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The Origin and Heating Mechanism of Supernova Remnants

supernova remnant Cassiopeia A

Million-second observation of supernova remnant Cassiopeia A taken by the Chandra X-ray Observatory in 2004. (Credit: NASA/CXC/GSFC/U. Hwang et al.)

All stars fuse lighter elements into heavier ones, producing energy to combat the force of gravity. Stars more massive than about 8 times the mass of the Sun will go through many stages of nuclear fusion in the core from hydrogen to helium, from helium to carbon, and on and on until it accumulates a core of iron. This is where energy-generating fusion reaction stops. Once the iron core grows beyond a certain mass (about 1.4 times the mass of the Sun, called the Chandrasekhar limit), it cannot support its own weight and collapses. The envelope of the star falls onto the collapsing core, and rebounds: this is a core-collapse supernova.

In a star like the Sun, on the other hand, nuclear fusion stops far short of iron. A carbon-oxygen core is created, which does not achieve a high enough temperature and pressure to proceed to the next stage of fusion. Such a star sheds the outer layers far more gently, leaving behind a white dwarf star. However, if a white dwarf is in a binary system, it can explode as a different type (thermonuclear, or Type Ia) supernova. Over the last 20 years or so, cosmologists have used a comparison of the apparent brightness and the cosmological redshift of Type Ia supernovae to infer that the expansion of the universe is accelerating.

But how exactly do white dwarfs become Type Ia supernovae? There are two broad categories of models. In one, two white dwarf stars in a tight binary are brought together, as their orbit decays due to gravitational radiation. In the other, the binary consists of a white dwarf and a relatively normal star, and the white dwarf accretes matter from its companion; as its mass grows to near the Chandrasekhar limit, its core temperature and pressure increase till it explodes. Is one scenario right and the other wrong, or are both scenarios possible? If the latter, could that potentially skew the cosmological results?

In both types, the supernova leaves behind an expanding cloud of gas, which collides with the interstellar medium and gets heated to X-ray emitting temperatures over the subsequent centuries and millennia. X-ray observations of these supernova remnants (SNRs) can help us understand the details of the explosions and subsequent collisions, as well as about the progenitors – the stars that became the supernovae. In particular, high temperature leads to ionization – stripping of electrons from atoms as they collide with each other and with electrons. Each ionization stage of each element has a characteristic energy – X-rays are frequently emitted at that energy, leading to "emission lines". The Suzaku XIS can detect weak lines better than Chandra or XMM-Newton, and it can also determine the precise energy of lines better than other X-ray telescopes.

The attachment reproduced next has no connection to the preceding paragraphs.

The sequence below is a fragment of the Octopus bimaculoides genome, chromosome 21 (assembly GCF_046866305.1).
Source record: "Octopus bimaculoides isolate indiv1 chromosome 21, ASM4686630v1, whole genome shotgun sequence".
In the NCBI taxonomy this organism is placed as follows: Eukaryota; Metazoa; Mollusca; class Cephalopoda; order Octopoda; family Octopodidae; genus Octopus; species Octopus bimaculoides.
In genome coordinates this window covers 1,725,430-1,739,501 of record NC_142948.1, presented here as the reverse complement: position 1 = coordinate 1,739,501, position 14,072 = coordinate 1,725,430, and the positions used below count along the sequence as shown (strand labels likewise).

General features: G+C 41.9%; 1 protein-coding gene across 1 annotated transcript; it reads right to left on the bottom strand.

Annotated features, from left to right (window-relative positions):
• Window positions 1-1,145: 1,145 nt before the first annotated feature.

This improved ability of Suzaku has led to several major discoveries, including these three top "hits".

X-ray emission from the Jellyfish Nebula

Close-up image of the X-ray emission in the supernova remnant known as the Jellyfish Nebula. (Credit: JAXA/NASA/Suzaku, Tom Bash and John Fox/Adam Block/NOAO/AURA/NSF)

Usually, a supernova is gradually heated as the ejecta runs into interstellar medium. Because the density of a supernova remnant is extremely low in terrestrial standards, it takes time for the ionization level to catch up with the new temperature. This leaves plasmas in supernova remnants under-ionized (more electrons are retained by atoms than one would expect for the temperature). However, with Suzaku data, a team based in Japan has identified several supernova remnants in which atoms are over-ionized – likely the result of an early fireball stage and rapid cooling.
supernova remnant images and spectra reveal a difference	between supernova types

Suzaku observations of 23 supernova remnants, including those shown here, reveal a distinction between those from massive stars and those from white dwarfs. (Credits: NASA's Goddard Space Flight Center)

If we observe a supernova explosion, it is a routine matter to determine whether it is a core-collapse supernova or a thermonuclear (Type Ia) supernova. If you just observe a remnant, it is far trickier to do so, until now. These authors found a systematic difference in how ionized the iron atoms are between Type Ia and core-collapse supernova remnants, presumably because the ejecta from core collapse supernovae collide with the slower wind from the progenitor star.
Kepler's supernova

Composite of image of Kepler's Supernova in low (red), intermediate (green) and high-energy (blue) X-rays. The background is an optical star field taken from the Digitized Sky Survey. (Credit: X-ray: NASA/CXC/NCSU/M.Burkey et al.; optical: DSS)

Type Ia supernovae are thermonuclear explosions of white dwarf stars. They produce a lot of iron, and a lesser amount of other elements such as chromium and manganese. The yields of such trace elements turn out to provide valuable information about the progenitors of these explosions. Scientists used Suzaku to measure the chromium to manganese ratios first for Tycho's supernova remnant, then for Kepler's supernova remnant, to infer the metallically (the fraction of elements other than hydrogen and helium) of the stars that became the white dwarfs that exploded. A later related study used the amount of nickel and manganese in a third supernova remnant to infer that this supernova likely happened in a binary of a white dwarf and a normal star.

Publication Date: July 2015